Investments into new technology and new sites required to achieve a transition to low-carbon steelmaking ought to be kept within Germany or the EU, German industry players say.
The transition towards direct reduced iron-based technology was a key theme at the Green Day conference organised earlier this month by German steel stockholders association BDS. Given that Germany, especially, is a country of high energy costs, the question arose if new mills should be built offshore. “Wouldn’t the investments make more sense in places where renewable energies are more abundant?” asked Heinrich Sülzle of distributor Sülzle Gruppe.
Karl-Ulrich Köhler, chief executive of the Saarland mills, concurred. “We have value chains with the highest know-how in the EU and Germans, especially, and we would be crazy giving up what has made us strong,” Kallanish heard him say. He added that offshoring for the sake of lower initial costs would be short-sighted.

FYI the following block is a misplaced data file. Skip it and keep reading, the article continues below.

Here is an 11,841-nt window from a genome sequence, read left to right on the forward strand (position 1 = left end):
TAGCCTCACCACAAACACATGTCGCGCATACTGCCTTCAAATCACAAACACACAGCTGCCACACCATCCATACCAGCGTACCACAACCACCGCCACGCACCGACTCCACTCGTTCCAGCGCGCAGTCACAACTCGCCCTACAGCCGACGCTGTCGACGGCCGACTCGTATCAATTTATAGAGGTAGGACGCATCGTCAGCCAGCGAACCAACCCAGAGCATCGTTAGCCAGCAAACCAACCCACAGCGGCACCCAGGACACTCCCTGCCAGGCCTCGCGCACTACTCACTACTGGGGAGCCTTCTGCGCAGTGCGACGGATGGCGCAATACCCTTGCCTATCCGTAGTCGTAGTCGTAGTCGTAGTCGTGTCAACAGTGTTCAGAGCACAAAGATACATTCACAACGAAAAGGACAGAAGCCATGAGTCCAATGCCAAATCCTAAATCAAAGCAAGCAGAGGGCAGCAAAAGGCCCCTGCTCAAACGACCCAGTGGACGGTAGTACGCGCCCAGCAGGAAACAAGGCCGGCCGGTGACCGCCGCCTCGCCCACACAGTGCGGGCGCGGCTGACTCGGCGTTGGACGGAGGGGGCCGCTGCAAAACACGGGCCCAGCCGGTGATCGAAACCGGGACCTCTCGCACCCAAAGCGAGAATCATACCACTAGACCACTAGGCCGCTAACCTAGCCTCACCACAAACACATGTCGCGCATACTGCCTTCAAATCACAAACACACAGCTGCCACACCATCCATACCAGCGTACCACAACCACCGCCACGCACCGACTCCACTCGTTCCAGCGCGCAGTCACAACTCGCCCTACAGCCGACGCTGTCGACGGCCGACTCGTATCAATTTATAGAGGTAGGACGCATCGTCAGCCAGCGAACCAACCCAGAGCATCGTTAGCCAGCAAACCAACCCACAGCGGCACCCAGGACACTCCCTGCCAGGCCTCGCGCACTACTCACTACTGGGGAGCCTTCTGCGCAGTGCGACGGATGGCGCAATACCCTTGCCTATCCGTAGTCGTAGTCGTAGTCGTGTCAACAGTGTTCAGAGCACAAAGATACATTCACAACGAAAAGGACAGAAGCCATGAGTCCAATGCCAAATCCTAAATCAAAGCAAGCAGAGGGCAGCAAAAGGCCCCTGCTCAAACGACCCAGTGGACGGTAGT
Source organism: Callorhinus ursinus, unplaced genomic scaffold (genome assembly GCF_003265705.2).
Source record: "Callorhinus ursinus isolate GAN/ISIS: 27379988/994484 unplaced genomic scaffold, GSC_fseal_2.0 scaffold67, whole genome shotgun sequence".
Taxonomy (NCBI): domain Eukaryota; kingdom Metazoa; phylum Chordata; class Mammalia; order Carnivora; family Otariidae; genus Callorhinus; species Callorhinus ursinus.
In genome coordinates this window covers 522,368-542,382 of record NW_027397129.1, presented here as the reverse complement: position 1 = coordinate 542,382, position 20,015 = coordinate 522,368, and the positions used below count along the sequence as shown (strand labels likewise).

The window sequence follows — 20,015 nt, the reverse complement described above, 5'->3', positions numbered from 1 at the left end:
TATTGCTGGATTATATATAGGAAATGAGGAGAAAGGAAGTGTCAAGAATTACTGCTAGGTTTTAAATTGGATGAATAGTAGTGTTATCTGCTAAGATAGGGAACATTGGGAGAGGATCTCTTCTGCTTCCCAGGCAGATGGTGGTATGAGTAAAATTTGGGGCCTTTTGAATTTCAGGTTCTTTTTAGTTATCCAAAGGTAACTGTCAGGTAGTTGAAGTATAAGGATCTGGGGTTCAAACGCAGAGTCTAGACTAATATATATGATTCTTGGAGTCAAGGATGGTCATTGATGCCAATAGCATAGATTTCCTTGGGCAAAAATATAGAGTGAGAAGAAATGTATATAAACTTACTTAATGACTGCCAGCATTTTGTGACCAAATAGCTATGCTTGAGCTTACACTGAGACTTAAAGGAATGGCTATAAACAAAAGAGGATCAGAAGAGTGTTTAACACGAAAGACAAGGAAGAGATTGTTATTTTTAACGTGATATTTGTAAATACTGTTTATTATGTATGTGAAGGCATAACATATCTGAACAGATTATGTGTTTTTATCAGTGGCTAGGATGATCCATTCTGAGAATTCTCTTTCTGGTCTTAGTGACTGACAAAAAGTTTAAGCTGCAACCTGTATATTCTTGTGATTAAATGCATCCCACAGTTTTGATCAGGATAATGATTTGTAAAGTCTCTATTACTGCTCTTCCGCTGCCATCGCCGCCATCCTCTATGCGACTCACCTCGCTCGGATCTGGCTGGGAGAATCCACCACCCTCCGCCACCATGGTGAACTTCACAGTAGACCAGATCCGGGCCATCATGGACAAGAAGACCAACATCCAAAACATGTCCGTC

Arne Langner of ArcelorMittal gave the example of the group’s mill in Canada, Dofasco, which recently received public support approval from the government. Such bureaucratic necessities are a weakness of the EU because they are time-consuming, he said. Still, the global group also plans investment at its German mills, as well a shift of technology towards DRI.
One group that already received approval for support for its plans is Salzgitter AG. Its speaker Alexander Redenius agreed that a move to other shores would shake the entire existing supply chain. “We are focusing on the sites here, and we do not want to lose them,” he affirmed.
Christian Koehl Germany